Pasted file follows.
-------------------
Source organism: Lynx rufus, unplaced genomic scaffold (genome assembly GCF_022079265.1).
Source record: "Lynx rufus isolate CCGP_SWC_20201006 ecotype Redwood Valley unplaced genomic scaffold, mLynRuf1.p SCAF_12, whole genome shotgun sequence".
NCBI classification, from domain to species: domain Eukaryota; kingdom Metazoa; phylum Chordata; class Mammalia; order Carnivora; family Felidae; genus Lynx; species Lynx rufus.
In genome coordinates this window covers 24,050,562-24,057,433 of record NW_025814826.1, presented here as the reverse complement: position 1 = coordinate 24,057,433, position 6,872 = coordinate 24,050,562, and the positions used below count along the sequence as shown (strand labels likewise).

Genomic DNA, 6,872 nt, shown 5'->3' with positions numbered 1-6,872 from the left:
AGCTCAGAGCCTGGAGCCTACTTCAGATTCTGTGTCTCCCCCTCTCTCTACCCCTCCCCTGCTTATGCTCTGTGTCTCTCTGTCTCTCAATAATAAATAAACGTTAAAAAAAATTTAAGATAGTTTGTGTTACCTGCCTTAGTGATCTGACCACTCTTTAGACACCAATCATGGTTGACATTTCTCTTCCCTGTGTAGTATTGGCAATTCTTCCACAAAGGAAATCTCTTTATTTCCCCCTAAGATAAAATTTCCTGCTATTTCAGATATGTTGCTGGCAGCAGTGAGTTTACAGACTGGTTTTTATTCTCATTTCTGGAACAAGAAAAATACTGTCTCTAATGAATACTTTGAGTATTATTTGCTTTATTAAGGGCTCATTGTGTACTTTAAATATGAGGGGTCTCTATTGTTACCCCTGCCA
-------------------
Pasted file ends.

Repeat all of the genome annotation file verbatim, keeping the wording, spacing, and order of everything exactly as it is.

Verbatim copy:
Source organism: Lynx rufus, unplaced genomic scaffold (genome assembly GCF_022079265.1).
Source record: "Lynx rufus isolate CCGP_SWC_20201006 ecotype Redwood Valley unplaced genomic scaffold, mLynRuf1.p SCAF_12, whole genome shotgun sequence".
NCBI classification, from domain to species: domain Eukaryota; kingdom Metazoa; phylum Chordata; class Mammalia; order Carnivora; family Felidae; genus Lynx; species Lynx rufus.
In genome coordinates this window covers 24,050,562-24,057,433 of record NW_025814826.1, presented here as the reverse complement: position 1 = coordinate 24,057,433, position 6,872 = coordinate 24,050,562, and the positions used below count along the sequence as shown (strand labels likewise).

Genomic DNA, 6,872 nt, shown 5'->3' with positions numbered 1-6,872 from the left:
AGCTCAGAGCCTGGAGCCTACTTCAGATTCTGTGTCTCCCCCTCTCTCTACCCCTCCCCTGCTTATGCTCTGTGTCTCTCTGTCTCTCAATAATAAATAAACGTTAAAAAAAATTTAAGATAGTTTGTGTTACCTGCCTTAGTGATCTGACCACTCTTTAGACACCAATCATGGTTGACATTTCTCTTCCCTGTGTAGTATTGGCAATTCTTCCACAAAGGAAATCTCTTTATTTCCCCCTAAGATAAAATTTCCTGCTATTTCAGATATGTTGCTGGCAGCAGTGAGTTTACAGACTGGTTTTTATTCTCATTTCTGGAACAAGAAAAATACTGTCTCTAATGAATACTTTGAGTATTATTTGCTTTATTAAGGGCTCATTGTGTACTTTAAATATGAGGGGTCTCTATTGTTACCCCTGCCA